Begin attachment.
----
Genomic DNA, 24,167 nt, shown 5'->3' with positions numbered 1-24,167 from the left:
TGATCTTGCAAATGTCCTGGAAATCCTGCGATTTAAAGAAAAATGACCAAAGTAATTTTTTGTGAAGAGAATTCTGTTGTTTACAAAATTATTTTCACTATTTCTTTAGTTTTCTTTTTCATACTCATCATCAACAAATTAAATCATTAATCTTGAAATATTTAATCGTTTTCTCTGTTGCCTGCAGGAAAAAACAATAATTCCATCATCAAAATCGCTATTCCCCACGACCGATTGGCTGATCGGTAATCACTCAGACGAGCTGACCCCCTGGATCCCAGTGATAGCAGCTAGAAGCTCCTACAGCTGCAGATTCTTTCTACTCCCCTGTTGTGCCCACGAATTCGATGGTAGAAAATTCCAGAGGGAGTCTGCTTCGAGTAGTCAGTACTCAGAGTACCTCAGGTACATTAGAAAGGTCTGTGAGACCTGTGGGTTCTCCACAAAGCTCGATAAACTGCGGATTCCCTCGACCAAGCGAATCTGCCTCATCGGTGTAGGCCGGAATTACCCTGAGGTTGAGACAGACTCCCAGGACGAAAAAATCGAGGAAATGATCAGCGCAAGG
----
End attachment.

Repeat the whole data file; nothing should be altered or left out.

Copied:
Genomic DNA, 24,167 nt, shown 5'->3' with positions numbered 1-24,167 from the left:
TGATCTTGCAAATGTCCTGGAAATCCTGCGATTTAAAGAAAAATGACCAAAGTAATTTTTTGTGAAGAGAATTCTGTTGTTTACAAAATTATTTTCACTATTTCTTTAGTTTTCTTTTTCATACTCATCATCAACAAATTAAATCATTAATCTTGAAATATTTAATCGTTTTCTCTGTTGCCTGCAGGAAAAAACAATAATTCCATCATCAAAATCGCTATTCCCCACGACCGATTGGCTGATCGGTAATCACTCAGACGAGCTGACCCCCTGGATCCCAGTGATAGCAGCTAGAAGCTCCTACAGCTGCAGATTCTTTCTACTCCCCTGTTGTGCCCACGAATTCGATGGTAGAAAATTCCAGAGGGAGTCTGCTTCGAGTAGTCAGTACTCAGAGTACCTCAGGTACATTAGAAAGGTCTGTGAGACCTGTGGGTTCTCCACAAAGCTCGATAAACTGCGGATTCCCTCGACCAAGCGAATCTGCCTCATCGGTGTAGGCCGGAATTACCCTGAGGTTGAGACAGACTCCCAGGACGAAAAAATCGAGGAAATGATCAGCGCAAGG